C4: Identifying Incomplete Sentences
1. OverviewUsing picture cards, identify the missing part of an incomplete sentence. This is a continuation of Identifying Who & What’s Happening (C3). Now the child is shown a picture card and given just one part of a sentence. She then has to identify the missing part.
“Painting a picture.” Is that a whole sentence? Does it have a who it’s about and a what’s happening?
- Picture cards that you can use for you to create sentences. These are the same picture cards used in Identifying Who & What’s Happening (C3).
3. ActivityBefore you start, remind your child what a sentence is and how it can be divided into two parts.
Adult: Do you remember what a sentence is? Child: A little story. Adult: Yes, a sentence is a little story, and it has two parts: a who it’s about part and a what’s happening part. What are the two parts of a sentence? Child: Who it’s about and what’s happening. Adult: That’s right.
Video: How to play Identifying Incomplete SentencesNow give the child an example of an incomplete sentence that is lacking a who it’s about part, and ask her to identify the missing part. Use the picture cards for inspiration.
Adult: Sometimes you have just part of a sentence, but not a whole sentence. Sometimes you may have a what’s happening but not a who it’s about. Like, “Goes outside.” Or, “Had a toy dinosaur.” They say what’s happening in the story, but they don’t say who the story is about. [holding up picture] Listen: “Washes the car.” Did I say a sentence? Did I say a little story? Child: I don’t know. Adult: Listen: “Washes the car.” Does that say what’s happening? Child: Yes. Adult: Did I say who the story is about? Did I say who is washing the car? Child: No. Adult: So, is it a sentence if it has a what’s happening but not a who it’s about? Child: No. Adult: Right. It is not a sentence, because it is missing a who it’s about part.Using the picture cards, create at least ten sentences that are missing either the who it’s about or the what’s happening part. Confirm each answer by saying:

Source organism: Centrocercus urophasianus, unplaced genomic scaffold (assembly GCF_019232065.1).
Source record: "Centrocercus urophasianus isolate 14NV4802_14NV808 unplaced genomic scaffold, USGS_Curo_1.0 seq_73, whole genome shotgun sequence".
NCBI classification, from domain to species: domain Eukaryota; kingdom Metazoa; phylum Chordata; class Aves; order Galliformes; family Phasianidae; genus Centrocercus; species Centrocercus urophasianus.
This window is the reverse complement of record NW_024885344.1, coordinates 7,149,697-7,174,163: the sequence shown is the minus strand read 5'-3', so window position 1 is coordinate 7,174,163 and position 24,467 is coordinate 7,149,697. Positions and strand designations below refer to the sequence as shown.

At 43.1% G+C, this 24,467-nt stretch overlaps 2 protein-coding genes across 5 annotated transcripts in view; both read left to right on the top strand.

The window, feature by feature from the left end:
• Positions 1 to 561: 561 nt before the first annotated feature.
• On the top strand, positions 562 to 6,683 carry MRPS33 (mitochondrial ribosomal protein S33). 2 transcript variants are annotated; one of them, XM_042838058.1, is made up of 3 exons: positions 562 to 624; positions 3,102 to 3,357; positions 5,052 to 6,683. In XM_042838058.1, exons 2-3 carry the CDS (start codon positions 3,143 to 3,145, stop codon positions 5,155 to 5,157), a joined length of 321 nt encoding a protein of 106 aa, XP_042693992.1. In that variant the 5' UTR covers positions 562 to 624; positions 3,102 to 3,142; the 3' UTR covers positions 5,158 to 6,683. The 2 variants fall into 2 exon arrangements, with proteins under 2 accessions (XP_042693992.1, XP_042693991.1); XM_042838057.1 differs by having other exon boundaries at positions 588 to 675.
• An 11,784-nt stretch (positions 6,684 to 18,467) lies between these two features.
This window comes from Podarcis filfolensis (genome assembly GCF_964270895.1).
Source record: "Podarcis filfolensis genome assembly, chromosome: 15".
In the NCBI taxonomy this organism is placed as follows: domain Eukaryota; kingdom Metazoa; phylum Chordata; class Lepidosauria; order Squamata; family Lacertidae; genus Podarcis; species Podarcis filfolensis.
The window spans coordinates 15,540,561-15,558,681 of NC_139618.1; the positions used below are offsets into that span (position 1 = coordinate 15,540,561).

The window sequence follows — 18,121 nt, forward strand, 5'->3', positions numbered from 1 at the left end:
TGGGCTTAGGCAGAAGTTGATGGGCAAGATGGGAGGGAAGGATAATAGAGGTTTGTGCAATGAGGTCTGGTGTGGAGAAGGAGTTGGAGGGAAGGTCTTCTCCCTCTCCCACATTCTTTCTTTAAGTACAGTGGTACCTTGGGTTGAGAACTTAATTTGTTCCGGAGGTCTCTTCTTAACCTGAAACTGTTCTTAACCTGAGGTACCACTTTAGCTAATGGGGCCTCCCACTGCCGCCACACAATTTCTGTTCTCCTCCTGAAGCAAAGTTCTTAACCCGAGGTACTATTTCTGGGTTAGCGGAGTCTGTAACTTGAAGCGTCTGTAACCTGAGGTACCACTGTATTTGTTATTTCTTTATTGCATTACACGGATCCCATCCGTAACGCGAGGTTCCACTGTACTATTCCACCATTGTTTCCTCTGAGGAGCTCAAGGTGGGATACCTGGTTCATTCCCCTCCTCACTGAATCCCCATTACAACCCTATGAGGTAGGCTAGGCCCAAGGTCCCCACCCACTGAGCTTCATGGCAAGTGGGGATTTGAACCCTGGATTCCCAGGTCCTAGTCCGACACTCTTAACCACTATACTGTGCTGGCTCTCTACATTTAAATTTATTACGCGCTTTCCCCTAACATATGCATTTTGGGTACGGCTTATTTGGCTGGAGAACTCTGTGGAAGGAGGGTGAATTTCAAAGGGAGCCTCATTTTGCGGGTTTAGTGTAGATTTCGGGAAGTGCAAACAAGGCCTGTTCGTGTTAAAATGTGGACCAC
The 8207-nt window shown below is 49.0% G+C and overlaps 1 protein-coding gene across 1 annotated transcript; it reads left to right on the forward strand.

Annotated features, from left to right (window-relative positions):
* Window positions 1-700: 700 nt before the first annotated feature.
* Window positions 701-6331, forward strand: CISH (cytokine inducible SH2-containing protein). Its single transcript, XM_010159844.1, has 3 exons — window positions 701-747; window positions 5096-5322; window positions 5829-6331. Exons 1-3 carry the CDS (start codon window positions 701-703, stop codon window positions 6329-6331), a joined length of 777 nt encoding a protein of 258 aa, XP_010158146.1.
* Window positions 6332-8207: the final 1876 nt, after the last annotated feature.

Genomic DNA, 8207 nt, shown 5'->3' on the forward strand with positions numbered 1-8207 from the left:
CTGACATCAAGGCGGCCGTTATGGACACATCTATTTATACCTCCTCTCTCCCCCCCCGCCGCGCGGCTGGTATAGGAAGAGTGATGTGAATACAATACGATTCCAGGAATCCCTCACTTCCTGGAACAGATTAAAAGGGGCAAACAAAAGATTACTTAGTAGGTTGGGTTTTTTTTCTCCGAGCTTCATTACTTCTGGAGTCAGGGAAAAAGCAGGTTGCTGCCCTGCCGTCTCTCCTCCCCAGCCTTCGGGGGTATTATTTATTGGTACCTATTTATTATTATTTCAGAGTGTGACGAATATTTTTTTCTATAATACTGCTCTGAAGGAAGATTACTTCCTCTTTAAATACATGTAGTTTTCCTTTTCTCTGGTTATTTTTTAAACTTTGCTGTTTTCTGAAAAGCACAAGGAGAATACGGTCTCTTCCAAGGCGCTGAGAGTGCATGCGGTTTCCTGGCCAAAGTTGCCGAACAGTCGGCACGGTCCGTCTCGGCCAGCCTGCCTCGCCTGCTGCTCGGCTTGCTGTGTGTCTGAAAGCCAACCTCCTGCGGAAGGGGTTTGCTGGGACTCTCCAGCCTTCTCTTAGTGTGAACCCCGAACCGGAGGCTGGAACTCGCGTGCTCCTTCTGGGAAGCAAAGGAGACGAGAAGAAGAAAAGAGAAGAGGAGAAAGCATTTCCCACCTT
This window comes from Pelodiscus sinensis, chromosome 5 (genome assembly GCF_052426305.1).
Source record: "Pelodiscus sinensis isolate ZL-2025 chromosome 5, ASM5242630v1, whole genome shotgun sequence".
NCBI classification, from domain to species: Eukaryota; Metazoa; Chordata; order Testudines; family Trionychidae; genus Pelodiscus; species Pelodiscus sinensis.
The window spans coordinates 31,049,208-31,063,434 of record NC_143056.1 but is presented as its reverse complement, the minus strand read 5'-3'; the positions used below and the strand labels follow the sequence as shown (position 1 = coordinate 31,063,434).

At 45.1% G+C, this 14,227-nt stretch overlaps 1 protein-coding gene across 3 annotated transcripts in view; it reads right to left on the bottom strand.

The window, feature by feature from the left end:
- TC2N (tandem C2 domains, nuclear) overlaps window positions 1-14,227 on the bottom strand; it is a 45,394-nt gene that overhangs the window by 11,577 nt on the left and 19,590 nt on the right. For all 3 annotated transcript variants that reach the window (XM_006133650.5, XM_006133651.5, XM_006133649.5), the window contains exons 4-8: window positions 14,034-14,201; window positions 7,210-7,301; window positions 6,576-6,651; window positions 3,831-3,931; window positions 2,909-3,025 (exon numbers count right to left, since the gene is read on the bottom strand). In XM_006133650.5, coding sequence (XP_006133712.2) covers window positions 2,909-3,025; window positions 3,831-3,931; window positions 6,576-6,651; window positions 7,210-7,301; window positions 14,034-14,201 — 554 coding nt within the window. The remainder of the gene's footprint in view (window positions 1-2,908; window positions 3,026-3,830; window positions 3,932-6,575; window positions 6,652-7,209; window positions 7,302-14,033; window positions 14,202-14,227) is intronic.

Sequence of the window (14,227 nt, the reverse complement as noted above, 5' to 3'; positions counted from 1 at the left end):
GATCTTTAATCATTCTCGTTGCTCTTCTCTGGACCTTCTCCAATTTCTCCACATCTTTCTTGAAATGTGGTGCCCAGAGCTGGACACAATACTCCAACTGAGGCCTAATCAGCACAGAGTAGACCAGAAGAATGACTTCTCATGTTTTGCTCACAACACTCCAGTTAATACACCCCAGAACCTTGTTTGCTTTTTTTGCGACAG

Adult: Yes, it is not a sentence because it is missing a [missing part] part.NOTE: Write your sentence parts down; you will need to use them in the next activity. Practice this activity for several days or until the child has a solid understanding of the concept. Only then will you proceed to Fixing Incomplete Sentences (C5). NOTE: To keep things simple, start out by using only people or animals, not inanimate objects (e.g., pencil), as sentence subjects. This makes it easier for the child to divide the sentence into who it’s about and what’s happening. ↑ Top
4. Confidence BuilderIf your child is struggling with this activity, back up and repeat the previous activity until she has a firm understanding. ↑ Top
5. VariationYou can use a variety of images (from picture books, magazines, artworks, etc.) as materials for creating sentences. A distracted child might focus better if you use her favorite picture book to create your sentences. ↑ Top
6. Small Groups (2-5 children)Lesson Objective: Using picture cards as aids, children will hear an incomplete spoken sentence and identify the part that is needed to complete the sentence. GELDS (Georgia Early Learning & Development Standards): CLL6.4d Georgia Standards of Excellence: ELAGSEKSL2 Common Core State Standards: CCSS.ELA-LITERACY.SL.K.2 Use this Reinforcement at Home form to tell parents and guardians how they can reinforce lessons outside the classroom. ↑ Top
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